Like many with a 27″ iMac, [Gerry’s] been experiencing some screen brightness issues. According to him, Apple’s been largely ignoring the problem and the community’s outcry, which led to [Kaos2k] poking around inside to hack together a fix. It’s a solution clearly born from trial and error; [Kaos2k’s] initial post on the issue simply recommending “applying pressure” to the panel itself, which would sometimes cause the dim screen to spring back to life.
It turns out that heat (or stress, or something) from the screen causes the solder joints to weaken on the board where a 6-pin connector hooks up, dimming the screen to eye-strain levels. Some Mac users are suing over it, because the problem tends to show up just outside of the warranty window and affects a large number of people. [Kaos2k], however, provided the much needed solution for those looking to get the fix over with: just solder the cable directly to the board. Our tipster, [Gerry], has documented his experiences over at his blog, and was kind enough to make a step-by-step video of the repair, which you can see after the break.
Continue reading “Finding the Fix for a Dimmed 27″ iMac Screen”
While we’re not much for fashion hacks, we’re reasonably impressed with [Karolina]’s faux Chanel bag made of chips. Apparently a grid of black squares is one of Chanel’s trademark looks, and a thousand or so QFP chips makes for a reasonable substitution.
News of the death of our retro edition has been greatly exaggerated. [Brandon] got an old Apple IIe up on the Internet and loaded up our retro edition, so we’re sort of obliged to mention him. He’s using a Super Serial Card connected to an OS X box running lynx. With getty running, he can shoot the output of lynx over to the Apple. Awesome.
Take an old Yamaha organ, convert the keyboard to MIDI, throw in a few Arduinos, thousands of LEDs, and a handful of bubble machines. What you end up with is the bubble organ, as seen at the Bass Coast Festival last weekend. If you want a hands on, you can also check it out at the Rifflandia festival in BC, Canada this September.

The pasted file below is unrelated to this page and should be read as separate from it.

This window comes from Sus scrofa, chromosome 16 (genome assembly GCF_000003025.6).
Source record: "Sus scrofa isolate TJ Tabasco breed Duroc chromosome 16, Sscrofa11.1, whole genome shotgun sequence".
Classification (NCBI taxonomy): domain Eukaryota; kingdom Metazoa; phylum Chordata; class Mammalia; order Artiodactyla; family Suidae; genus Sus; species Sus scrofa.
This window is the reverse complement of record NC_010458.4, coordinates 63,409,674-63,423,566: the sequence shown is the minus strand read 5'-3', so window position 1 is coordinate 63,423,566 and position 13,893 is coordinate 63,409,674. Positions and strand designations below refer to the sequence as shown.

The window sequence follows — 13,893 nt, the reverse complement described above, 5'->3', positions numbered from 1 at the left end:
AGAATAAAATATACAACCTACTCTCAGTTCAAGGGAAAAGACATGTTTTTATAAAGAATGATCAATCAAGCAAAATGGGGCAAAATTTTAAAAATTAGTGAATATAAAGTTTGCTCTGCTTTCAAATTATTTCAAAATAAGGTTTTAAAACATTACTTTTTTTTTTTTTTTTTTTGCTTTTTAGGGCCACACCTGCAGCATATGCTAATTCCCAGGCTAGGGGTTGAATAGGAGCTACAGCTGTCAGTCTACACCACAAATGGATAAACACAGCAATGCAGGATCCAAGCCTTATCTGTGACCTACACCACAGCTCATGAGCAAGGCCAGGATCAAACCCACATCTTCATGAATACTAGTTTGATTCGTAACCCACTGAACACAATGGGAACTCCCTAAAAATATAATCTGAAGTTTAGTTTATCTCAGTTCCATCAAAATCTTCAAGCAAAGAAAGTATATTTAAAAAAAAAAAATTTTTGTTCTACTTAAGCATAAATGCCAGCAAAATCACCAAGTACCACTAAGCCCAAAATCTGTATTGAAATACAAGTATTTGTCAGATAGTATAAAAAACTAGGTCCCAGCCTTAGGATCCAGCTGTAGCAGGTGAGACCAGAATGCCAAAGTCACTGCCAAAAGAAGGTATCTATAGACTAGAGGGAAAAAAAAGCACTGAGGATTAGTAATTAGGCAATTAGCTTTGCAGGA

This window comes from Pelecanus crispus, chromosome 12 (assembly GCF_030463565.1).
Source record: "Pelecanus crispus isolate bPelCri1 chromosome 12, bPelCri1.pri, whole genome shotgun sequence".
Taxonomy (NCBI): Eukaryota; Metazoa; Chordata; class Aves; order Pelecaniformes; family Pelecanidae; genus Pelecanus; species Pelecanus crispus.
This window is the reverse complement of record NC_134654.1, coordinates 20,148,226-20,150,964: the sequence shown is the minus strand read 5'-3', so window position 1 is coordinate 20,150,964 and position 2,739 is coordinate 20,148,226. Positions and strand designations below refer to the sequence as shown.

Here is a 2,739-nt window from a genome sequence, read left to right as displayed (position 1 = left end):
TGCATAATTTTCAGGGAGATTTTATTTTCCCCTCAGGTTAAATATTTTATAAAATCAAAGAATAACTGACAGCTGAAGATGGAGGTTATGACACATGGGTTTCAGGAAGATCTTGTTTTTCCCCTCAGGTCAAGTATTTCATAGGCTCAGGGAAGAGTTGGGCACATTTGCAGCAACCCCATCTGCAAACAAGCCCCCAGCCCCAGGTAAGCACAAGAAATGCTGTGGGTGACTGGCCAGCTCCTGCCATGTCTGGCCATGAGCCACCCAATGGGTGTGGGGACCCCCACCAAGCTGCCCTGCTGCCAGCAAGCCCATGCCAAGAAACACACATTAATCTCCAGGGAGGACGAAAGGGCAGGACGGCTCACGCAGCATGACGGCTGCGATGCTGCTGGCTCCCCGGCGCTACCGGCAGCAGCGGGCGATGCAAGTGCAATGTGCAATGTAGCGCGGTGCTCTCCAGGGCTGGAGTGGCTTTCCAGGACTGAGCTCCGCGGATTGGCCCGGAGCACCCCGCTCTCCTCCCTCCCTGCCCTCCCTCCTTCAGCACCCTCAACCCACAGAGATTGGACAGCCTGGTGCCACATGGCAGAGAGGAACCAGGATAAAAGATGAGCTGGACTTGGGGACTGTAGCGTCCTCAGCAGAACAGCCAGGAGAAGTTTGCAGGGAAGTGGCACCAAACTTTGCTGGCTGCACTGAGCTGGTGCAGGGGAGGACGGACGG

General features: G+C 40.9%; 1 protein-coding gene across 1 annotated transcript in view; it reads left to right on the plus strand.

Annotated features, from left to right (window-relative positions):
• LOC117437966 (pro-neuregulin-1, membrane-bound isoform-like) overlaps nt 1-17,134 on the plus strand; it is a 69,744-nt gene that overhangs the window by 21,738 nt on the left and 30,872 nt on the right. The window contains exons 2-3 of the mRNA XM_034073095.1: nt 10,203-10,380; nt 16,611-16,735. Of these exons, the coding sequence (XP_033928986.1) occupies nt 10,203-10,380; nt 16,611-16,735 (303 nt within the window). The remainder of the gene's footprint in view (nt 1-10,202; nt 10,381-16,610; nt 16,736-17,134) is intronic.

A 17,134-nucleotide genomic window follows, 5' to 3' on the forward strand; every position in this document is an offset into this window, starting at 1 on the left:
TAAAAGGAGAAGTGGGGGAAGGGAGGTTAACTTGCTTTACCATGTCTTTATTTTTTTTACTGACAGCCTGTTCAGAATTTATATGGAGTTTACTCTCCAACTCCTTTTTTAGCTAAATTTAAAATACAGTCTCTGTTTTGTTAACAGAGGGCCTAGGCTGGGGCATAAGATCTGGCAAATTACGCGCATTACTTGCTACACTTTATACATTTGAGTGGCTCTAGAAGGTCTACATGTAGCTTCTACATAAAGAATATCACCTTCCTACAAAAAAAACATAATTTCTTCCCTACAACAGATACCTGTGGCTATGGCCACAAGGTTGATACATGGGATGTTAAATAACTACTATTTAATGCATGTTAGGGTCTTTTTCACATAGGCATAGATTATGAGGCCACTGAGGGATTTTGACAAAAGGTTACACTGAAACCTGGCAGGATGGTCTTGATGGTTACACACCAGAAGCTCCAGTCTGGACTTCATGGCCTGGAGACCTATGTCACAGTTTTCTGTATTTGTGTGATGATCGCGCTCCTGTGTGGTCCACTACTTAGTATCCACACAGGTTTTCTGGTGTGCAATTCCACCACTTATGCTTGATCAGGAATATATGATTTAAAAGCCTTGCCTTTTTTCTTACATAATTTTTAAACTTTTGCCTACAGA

Some guy over on reddit created the smallest Arduino in the world. We’re looking at a rank amateur here, though. I’ve been working on this little guy for the last 18 months and have even created an open source cloud based github design for the production model. It’s less than half the size of a Digispark, and also Internet of Things 3D interactive education buzzword buzzword.
[Moogle] found an old Super 8 camera at an estate sale. No big deal right? Well, this one is clear, and it uses light-sensitive film. Your guess is as good as ours on this one, but if you know what’s up, drop a note in the comments.
One day [John] decided he would put a PC inside an old G3 iMac. After a year, it’s finally done. He took out the CRT and replaced it with a 15″ Dell monitor. The G3 was discarded for an AMD, and the internal speakers and slot-load CD drive still work. It’s a really, really cool piece of work.
Check out this 20″ iMac. Notice anything peculiar? Look closely at the branding above the Apple logo. The only thing that tips you off that this iMac is a hacked together unit is that Acer logo on the replacement screen.
As we’ve so often been caught doing, [Flippy] was browsing eBay for deals. It’s a dangerous activity because you end up falling into purchases like an Aluminum iMac for $35. That led to the purchase of a very slim LED LCD monitor to use as the display. It fits perfectly behind the iMac’s glass bezel, which has a tiny chip in the upper right corner that doesn’t bother [Flippy]. It’s thin enough that this actually left room for him to add in the guts of a MacBook Pro which he had sitting in his unused parts pile. With all of the main components accounted for the rest is really just logistics like routing all of the cable connectors and adding openings for USB ports. What he ended up with is a high-end computer for a low-end price.